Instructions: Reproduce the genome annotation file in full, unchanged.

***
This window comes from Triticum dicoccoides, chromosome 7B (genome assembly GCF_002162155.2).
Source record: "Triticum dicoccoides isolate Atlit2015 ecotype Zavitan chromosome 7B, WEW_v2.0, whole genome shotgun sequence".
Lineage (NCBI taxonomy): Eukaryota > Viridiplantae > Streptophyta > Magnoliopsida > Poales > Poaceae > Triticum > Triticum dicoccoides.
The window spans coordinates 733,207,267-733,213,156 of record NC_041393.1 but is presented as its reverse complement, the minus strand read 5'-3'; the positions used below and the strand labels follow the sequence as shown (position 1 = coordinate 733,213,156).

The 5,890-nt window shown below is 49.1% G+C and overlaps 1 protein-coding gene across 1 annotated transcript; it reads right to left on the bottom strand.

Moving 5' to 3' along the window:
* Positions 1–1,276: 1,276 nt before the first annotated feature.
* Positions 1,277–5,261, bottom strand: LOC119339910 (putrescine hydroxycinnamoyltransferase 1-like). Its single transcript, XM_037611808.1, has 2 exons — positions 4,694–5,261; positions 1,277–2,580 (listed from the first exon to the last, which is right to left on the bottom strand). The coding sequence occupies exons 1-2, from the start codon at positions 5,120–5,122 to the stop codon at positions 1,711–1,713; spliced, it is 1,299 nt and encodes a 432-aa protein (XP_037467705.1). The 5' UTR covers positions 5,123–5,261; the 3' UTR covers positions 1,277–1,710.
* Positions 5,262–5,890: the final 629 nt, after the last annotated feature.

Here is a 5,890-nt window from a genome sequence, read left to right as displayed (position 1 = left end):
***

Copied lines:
This window comes from Triticum dicoccoides, chromosome 7B (genome assembly GCF_002162155.2).
Source record: "Triticum dicoccoides isolate Atlit2015 ecotype Zavitan chromosome 7B, WEW_v2.0, whole genome shotgun sequence".
Lineage (NCBI taxonomy): Eukaryota > Viridiplantae > Streptophyta > Magnoliopsida > Poales > Poaceae > Triticum > Triticum dicoccoides.
The window spans coordinates 733,207,267-733,213,156 of record NC_041393.1 but is presented as its reverse complement, the minus strand read 5'-3'; the positions used below and the strand labels follow the sequence as shown (position 1 = coordinate 733,213,156).

The 5,890-nt window shown below is 49.1% G+C and overlaps 1 protein-coding gene across 1 annotated transcript; it reads right to left on the bottom strand.

Moving 5' to 3' along the window:
* Positions 1–1,276: 1,276 nt before the first annotated feature.
* Positions 1,277–5,261, bottom strand: LOC119339910 (putrescine hydroxycinnamoyltransferase 1-like). Its single transcript, XM_037611808.1, has 2 exons — positions 4,694–5,261; positions 1,277–2,580 (listed from the first exon to the last, which is right to left on the bottom strand). The coding sequence occupies exons 1-2, from the start codon at positions 5,120–5,122 to the stop codon at positions 1,711–1,713; spliced, it is 1,299 nt and encodes a 432-aa protein (XP_037467705.1). The 5' UTR covers positions 5,123–5,261; the 3' UTR covers positions 1,277–1,710.
* Positions 5,262–5,890: the final 629 nt, after the last annotated feature.

Here is a 5,890-nt window from a genome sequence, read left to right as displayed (position 1 = left end):